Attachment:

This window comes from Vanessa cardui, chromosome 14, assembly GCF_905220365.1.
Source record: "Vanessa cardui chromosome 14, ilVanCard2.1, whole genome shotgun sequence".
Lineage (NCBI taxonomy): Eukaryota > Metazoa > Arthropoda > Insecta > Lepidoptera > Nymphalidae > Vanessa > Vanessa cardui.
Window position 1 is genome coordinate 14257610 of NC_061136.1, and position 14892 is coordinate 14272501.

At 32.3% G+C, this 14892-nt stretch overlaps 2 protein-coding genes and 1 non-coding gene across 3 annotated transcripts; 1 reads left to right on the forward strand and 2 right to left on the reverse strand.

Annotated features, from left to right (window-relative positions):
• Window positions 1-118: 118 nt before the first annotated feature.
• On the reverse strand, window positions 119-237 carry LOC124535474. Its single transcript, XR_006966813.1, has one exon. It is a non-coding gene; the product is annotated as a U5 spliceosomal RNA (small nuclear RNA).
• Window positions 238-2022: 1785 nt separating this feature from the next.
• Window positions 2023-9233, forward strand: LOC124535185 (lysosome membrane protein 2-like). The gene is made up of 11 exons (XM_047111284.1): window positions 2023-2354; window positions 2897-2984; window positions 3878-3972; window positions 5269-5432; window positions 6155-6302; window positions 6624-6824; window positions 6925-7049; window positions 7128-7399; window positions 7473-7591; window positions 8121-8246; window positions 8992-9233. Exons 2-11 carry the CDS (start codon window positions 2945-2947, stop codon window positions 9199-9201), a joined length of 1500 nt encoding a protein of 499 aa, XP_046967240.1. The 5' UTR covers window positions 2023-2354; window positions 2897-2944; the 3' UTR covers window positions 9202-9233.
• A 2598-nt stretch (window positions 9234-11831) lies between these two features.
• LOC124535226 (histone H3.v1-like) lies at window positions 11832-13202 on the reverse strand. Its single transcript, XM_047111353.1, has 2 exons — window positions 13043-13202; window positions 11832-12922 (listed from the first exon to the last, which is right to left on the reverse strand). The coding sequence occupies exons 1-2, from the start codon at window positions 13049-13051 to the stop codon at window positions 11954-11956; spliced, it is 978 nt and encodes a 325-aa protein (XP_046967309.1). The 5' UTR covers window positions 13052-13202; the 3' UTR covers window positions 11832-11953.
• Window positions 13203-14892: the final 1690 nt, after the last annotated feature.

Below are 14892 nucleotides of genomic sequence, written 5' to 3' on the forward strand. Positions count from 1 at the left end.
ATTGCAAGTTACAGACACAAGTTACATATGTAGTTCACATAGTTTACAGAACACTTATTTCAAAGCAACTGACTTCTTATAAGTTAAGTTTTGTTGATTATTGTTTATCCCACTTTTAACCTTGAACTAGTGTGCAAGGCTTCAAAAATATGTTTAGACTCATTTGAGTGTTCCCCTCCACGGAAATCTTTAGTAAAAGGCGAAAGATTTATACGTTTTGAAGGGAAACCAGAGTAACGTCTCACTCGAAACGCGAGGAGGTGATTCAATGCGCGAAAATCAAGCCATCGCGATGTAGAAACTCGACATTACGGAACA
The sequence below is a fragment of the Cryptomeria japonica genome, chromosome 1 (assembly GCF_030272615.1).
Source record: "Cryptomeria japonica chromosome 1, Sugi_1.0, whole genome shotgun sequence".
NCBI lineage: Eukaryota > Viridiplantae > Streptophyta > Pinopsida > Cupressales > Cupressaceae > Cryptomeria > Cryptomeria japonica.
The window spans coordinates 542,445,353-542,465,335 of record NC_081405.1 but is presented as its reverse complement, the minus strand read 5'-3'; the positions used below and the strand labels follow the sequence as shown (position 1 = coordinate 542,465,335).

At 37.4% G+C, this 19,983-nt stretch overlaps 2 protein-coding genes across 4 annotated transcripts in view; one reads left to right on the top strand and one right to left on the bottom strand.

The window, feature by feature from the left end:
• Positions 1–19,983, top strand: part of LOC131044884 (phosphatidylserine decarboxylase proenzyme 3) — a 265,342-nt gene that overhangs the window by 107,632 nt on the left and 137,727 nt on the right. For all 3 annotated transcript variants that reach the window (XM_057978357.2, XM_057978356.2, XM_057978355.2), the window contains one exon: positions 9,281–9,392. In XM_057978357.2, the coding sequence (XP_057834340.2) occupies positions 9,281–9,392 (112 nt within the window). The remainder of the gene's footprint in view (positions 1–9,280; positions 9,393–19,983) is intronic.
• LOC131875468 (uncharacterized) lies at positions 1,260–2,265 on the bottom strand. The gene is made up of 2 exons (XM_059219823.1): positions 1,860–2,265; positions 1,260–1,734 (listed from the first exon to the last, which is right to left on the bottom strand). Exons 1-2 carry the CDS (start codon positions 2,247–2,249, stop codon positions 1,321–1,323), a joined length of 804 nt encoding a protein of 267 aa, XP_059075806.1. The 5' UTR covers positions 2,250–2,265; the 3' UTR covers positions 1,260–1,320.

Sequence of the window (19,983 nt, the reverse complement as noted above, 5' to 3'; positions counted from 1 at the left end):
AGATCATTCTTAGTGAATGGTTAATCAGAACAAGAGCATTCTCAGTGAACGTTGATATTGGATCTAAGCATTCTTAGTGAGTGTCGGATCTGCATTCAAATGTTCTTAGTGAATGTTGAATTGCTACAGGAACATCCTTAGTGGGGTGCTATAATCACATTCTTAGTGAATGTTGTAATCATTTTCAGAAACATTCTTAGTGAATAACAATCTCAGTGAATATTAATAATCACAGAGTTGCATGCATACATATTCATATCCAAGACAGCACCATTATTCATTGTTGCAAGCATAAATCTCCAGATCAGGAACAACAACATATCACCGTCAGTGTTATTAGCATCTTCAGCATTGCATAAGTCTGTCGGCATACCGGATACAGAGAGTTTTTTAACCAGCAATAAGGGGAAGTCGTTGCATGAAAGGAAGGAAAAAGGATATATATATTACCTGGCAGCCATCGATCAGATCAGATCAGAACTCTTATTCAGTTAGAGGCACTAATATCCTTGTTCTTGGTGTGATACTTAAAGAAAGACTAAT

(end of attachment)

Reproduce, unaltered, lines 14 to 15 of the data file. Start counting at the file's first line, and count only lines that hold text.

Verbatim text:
Below are 14892 nucleotides of genomic sequence, written 5' to 3' on the forward strand. Positions count from 1 at the left end.
ATTGCAAGTTACAGACACAAGTTACATATGTAGTTCACATAGTTTACAGAACACTTATTTCAAAGCAACTGACTTCTTATAAGTTAAGTTTTGTTGATTATTGTTTATCCCACTTTTAACCTTGAACTAGTGTGCAAGGCTTCAAAAATATGTTTAGACTCATTTGAGTGTTCCCCTCCACGGAAATCTTTAGTAAAAGGCGAAAGATTTATACGTTTTGAAGGGAAACCAGAGTAACGTCTCACTCGAAACGCGAGGAGGTGATTCAATGCGCGAAAATCAAGCCATCGCGATGTAGAAACTCGACATTACGGAACA